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August 24, 2020

California court holds assessor may not include certain capitalized costs in personal property tax assessments

California's First District Court of Appeal (court) recently held that a county property tax assessor may not include certain expenses capitalized for accounting purposes when determining fair market value for property tax assessments. In Church v. San Mateo Cnty. Asmt. App. Bd.,1 the court concluded "fair market value and net book value are separate concepts with separate purposes, and … the assessor may not rely on [the taxpayer's] capitalization of expenses for accounting purposes to establish that those expenses increase the value of the equipment and are subject to assessment."


The case involved a variety of manufacturing and storage equipment purchased by the biotechnology company Genentech, Inc. (Genentech) and incorporated into various production lines. In its general ledger, Genentech recorded the equipment purchase price plus, under the Statement of Financial Accounting Standards No. 34 (FASB 34), additional costs charged as expenses over the life of the equipment. The additional costs included capitalized interest charges as if Genentech had financed the equipment with a loan, start up and debugging costs incurred after installation to monitor the operation of the equipment, and capitalized labor for professional and engineering services incurred after installation to adjust and test the equipment.

Because Genentech assembled the individual pieces of equipment into a larger production line, the assessor argued, they should be considered "self-constructed" property and the additional capitalized costs should be included in the assessed value. Genentech, on the other hand, asserted that the equipment was purchased in a finished state so the additional costs should not be considered. The court agreed with Genentech.

Under California's property tax law, taxable personal property must be assessed at its "fair market value" or "full cash value." Property Tax Rule 6 (Rule 6)2 prescribes the methods assessors should use to determine value under the cost approach. Section 504 of the Assessor's Handbook published by the California State Board of Equalization (Assessor's Handbook)3 provides guidance on Rule 6, explaining "[c]ost for assessment purposes may be thought of as full economic cost … [which] should include all market costs, both direct and indirect, necessary to purchase or construct equipment and make it ready for its intended use."4 The handbook further explains, "[c]osts which add value … should be included in the full economic cost. Not all costs add value … ."5 Further, this section of the Assessor's Handbook differentiates between costs that should be included in the value of "purchased equipment" as opposed to "self-constructed equipment."6

Court distinguishes FASB 34 and Rule 6

Although the court noted similar language is used by both FASB 34 and Rule 6, it distinguished the two in several ways. FASB standards, the court stated, are used for financial reporting purposes to reflect a business's income each year while property tax rules are meant to determine value at a given point in time. The court also pointed out several instances in Section 504 of the Assessor's Handbook acknowledging these differences, including "the accountant's concept of value … may or may not be the same as market value."7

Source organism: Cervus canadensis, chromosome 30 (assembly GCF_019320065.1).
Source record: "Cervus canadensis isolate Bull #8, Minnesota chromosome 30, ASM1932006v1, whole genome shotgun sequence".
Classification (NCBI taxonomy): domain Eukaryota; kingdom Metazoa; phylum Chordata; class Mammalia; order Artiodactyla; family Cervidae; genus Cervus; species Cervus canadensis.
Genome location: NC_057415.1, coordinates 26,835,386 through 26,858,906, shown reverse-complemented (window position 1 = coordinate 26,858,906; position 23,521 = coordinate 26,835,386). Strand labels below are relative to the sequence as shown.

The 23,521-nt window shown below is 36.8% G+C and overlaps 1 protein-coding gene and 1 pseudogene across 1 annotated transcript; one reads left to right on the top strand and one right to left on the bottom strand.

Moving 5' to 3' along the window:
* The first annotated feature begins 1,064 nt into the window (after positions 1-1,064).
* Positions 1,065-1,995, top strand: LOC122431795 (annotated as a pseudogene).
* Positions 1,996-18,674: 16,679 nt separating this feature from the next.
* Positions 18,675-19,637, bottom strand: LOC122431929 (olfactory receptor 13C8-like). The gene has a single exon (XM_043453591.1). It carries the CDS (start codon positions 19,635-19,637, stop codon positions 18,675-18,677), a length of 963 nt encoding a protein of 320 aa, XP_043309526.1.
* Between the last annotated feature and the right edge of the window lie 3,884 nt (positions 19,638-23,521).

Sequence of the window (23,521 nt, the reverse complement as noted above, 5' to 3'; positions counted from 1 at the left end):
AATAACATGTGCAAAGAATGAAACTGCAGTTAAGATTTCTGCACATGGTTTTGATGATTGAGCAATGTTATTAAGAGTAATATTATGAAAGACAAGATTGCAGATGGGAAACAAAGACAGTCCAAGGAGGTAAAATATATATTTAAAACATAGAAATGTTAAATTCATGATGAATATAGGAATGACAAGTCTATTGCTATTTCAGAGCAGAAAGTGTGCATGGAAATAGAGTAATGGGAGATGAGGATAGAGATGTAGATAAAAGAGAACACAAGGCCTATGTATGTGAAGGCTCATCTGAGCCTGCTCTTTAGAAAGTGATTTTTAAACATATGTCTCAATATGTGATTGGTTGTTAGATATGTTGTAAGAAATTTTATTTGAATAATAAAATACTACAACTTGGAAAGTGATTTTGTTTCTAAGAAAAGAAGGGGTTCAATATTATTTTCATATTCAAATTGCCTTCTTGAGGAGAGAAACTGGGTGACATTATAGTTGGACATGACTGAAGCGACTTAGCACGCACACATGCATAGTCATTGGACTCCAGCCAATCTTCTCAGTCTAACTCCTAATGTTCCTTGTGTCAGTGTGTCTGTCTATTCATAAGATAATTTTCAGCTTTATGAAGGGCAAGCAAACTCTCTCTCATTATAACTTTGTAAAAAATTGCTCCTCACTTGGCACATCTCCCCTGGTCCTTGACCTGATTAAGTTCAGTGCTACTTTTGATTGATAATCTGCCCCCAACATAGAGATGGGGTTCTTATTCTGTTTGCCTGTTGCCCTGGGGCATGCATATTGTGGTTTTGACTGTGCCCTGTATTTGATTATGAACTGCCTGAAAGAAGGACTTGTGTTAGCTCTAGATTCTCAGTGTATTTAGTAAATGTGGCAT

Because the court concluded that Genentech's equipment was purchased in a finished state, the capitalized interest, debugging costs and capitalized labor included in the accounting records were not necessary to bring the equipment to a finished state. Thus, the cost for such is excluded in determining fair market value.


As the opinion in this case makes clear, the value on a taxpayer's balance sheet for financial reporting purposes can differ from the value to be considered for property tax assessment purposes. Based on this ruling, when valuing equipment purchased by a taxpayer in a finished state, the assessor should exclude the following costs when determining fair market value:

  • Capitalized interest that has been recorded in the financial accounting records under FASB 34
  • Start-up and debugging costs associated with testing entire product lines, rather than individual pieces of equipment
  • Capitalized labor, particularly professional and engineering costs, to the degree they are related to the modification, retesting and revalidation of installed equipment (particularly when they relate to product-oriented changes)

To the extent that a taxpayer's balance sheet asset values reflect excludable costs like those previously described, taxpayers should carefully consider the costs reported to California assessors on annual business personal property returns and under cyclical audits.


Contact Information
For additional information concerning this Alert, please contact:
State and Local Taxation Group
   • Tom Bernard (
   • John Corum (
   • Matt Rakela (
   • Elvin Valverde (
   • Kristen Sharp (
   • Matt Keivens (
   • Trevor Mason (
   • Neil Fry (
   • Jessica Ko (
   • Nasmin Ahmad (


1 Church v. San Mateo Cnty. Asmt. App. Bd. and Genentech, Inc., 52 Cal.App.5th 310, A155034 (Cal. Ct. App., 1st App. Dist., Div. 4, June 26, 2020) (certified for publication July 16, 2020).

2 Cal. Code Regs., tit. 18, Section 6.

3 Cal. State Bd. of Equal., Assessor's Handbook, Sec. 504 Assessment of Personal Property and Fixtures (October 2002) (Reprinted January 2015) (available on the internet here

4 Id. at 53.

5 Id.

6 Id. at 54.

7 Id. at 70.